Sen. Lindsey GrahamLindsey Olin GrahamTensions swirl around Iran as administration to brief Congress Press: Justin Amash breaks ranks with party Overnight Defense: Iran tensions swirl as officials prepare to brief Congress | Trump threatens war would be 'end of Iran' | Graham tells Trump to 'stand firm' | Budget talks begin MORE (R-S.C.) says the Republican Party may be forced to support presidential hopeful Ted CruzRafael (Ted) Edward CruzCruz slams Jim Carrey's 'vicious, angry' painting of Alabama governor after abortion ban Eye-popping number of Dems: I can beat Trump 'SleepyCreepy Joe' and 'Crazy Bernie': Trump seeks to define 2020 Dems with insults MORE in order to stop front-runner Donald TrumpDonald John TrumpThe Hill's Morning Report - White House, Congress: Urgency of now around budget GOP presses Trump to make a deal on spending Democrats wary of handing Trump a win on infrastructure MORE.

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"You know Ted Cruz is not my favorite, by any means,” Graham, who dropped his own bid for the White House in December, said in an interview with CBS. “But we may be in a position where we have to rally around Ted Cruz as the only way to stop Donald Trump, and I'm not so sure that would work.”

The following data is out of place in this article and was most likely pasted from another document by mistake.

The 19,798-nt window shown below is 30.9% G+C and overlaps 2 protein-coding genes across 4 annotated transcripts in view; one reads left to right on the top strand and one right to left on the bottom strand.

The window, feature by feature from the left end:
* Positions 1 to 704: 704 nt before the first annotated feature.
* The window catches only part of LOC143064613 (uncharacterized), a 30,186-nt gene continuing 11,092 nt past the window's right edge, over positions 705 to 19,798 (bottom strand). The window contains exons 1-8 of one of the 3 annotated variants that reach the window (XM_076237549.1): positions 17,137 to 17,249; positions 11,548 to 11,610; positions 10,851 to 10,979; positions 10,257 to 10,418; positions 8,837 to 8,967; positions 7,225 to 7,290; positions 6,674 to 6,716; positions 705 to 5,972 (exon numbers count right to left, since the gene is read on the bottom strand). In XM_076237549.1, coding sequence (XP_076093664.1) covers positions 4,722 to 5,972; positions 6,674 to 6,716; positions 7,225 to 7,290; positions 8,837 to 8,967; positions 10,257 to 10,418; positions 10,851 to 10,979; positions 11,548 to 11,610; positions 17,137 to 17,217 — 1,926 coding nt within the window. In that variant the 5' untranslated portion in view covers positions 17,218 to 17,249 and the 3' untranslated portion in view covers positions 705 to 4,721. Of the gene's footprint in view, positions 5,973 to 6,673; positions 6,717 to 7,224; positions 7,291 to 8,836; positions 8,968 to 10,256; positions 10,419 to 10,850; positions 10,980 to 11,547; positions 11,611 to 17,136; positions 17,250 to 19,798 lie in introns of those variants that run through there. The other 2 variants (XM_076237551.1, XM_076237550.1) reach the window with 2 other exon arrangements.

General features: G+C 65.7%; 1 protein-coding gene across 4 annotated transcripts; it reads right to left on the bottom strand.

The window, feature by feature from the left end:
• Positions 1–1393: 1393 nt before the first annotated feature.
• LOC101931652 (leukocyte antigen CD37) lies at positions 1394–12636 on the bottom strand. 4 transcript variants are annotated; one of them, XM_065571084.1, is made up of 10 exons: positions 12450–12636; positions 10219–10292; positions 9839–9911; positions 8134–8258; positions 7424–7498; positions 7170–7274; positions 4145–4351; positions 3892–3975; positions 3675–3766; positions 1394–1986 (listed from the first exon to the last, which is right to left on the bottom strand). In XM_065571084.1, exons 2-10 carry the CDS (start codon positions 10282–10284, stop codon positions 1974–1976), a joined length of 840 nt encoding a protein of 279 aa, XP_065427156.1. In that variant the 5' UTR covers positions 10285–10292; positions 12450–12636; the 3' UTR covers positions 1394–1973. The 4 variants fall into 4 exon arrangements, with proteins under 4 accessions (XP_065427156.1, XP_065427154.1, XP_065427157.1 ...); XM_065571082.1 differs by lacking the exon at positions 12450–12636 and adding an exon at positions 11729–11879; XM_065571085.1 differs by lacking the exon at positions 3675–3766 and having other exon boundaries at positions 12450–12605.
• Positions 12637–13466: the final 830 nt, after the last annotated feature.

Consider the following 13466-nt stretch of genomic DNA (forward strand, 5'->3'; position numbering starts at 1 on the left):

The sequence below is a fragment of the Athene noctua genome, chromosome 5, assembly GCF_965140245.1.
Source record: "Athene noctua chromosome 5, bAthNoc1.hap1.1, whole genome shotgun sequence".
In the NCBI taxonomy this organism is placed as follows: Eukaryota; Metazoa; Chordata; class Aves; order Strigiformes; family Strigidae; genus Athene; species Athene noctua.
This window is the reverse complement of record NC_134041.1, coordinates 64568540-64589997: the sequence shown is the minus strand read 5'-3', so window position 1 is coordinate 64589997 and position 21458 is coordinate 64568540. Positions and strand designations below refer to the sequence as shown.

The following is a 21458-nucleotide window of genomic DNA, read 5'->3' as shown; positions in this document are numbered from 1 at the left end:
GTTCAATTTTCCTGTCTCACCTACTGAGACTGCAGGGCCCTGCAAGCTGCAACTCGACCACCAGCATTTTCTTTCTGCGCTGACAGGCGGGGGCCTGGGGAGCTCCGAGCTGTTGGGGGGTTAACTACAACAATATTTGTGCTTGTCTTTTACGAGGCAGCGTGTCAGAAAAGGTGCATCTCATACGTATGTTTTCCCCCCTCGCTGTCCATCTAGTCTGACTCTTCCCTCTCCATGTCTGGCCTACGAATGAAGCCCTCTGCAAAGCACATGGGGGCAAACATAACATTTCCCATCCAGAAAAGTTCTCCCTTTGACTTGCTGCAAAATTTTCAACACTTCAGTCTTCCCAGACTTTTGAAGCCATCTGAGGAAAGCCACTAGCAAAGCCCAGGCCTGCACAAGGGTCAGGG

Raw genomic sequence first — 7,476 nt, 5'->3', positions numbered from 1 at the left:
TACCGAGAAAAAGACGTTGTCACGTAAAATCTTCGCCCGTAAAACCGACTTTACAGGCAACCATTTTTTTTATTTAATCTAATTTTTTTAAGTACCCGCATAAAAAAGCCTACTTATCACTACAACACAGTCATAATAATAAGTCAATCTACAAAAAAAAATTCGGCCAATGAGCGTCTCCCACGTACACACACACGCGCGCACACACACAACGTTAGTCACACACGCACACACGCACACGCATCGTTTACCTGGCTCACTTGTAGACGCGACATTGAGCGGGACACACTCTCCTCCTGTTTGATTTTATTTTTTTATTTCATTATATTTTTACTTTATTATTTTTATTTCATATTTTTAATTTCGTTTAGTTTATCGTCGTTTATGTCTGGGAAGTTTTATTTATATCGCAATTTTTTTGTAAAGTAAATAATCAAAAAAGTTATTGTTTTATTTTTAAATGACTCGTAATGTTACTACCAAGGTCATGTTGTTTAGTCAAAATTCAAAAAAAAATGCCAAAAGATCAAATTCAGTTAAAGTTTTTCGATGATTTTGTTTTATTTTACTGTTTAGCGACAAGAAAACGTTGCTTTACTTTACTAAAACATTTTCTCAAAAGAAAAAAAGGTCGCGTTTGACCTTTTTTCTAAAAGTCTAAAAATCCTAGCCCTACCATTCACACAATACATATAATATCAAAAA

His comments came with Super Tuesday results indicating Trump would win as many as eight states. They also came a week after Graham joked, “If you killed Ted Cruz on the floor of the Senate, and the trial was in the Senate, nobody could convict you.”

Graham has been a tough critic of both Trump or Cruz. He once said that choosing between the two would be "like being shot or poisoned. I think you get the same result, whether it's quick or it takes a long time."

The South Carolina senator also said on Tuesday that Trump's rhetoric on immigration would guarantee Hillary ClintonHillary Diane Rodham ClintonThe Memo: Trump faces steep climb to reelection What the Mueller report tells us about Putin, Russia and Trump's election Steve Bullock puts Citizens United decision at center of presidential push MORE, the Democratic front-runner, would win the general election.

"I think we're about ready to lose to the most dishonest politician in America, Hillary Clinton, and how could you do that? Nominate somebody who's crazy. And I think dishonest beats crazy, that's our problem," Graham said.

"And Donald Trump I think is crazy — the things he says."

Graham said nominating Trump would be a major setback to GOP efforts to attract more Hispanic voters.

"You'll never convince me that Donald Trump is the answer to the problem we have with Hispanics. It will tear the party apart, it will divide conservatism, and we're gonna lose to Hillary Clinton and have the third term of Barack ObamaBarack Hussein ObamaFeehery: A whole new season of 'Game of Thrones' Mercury rollback is a direct threat to our children's health Lightfoot takes office as Chicago's first black woman mayor MORE," he said.

Updated at 11:24 p.m.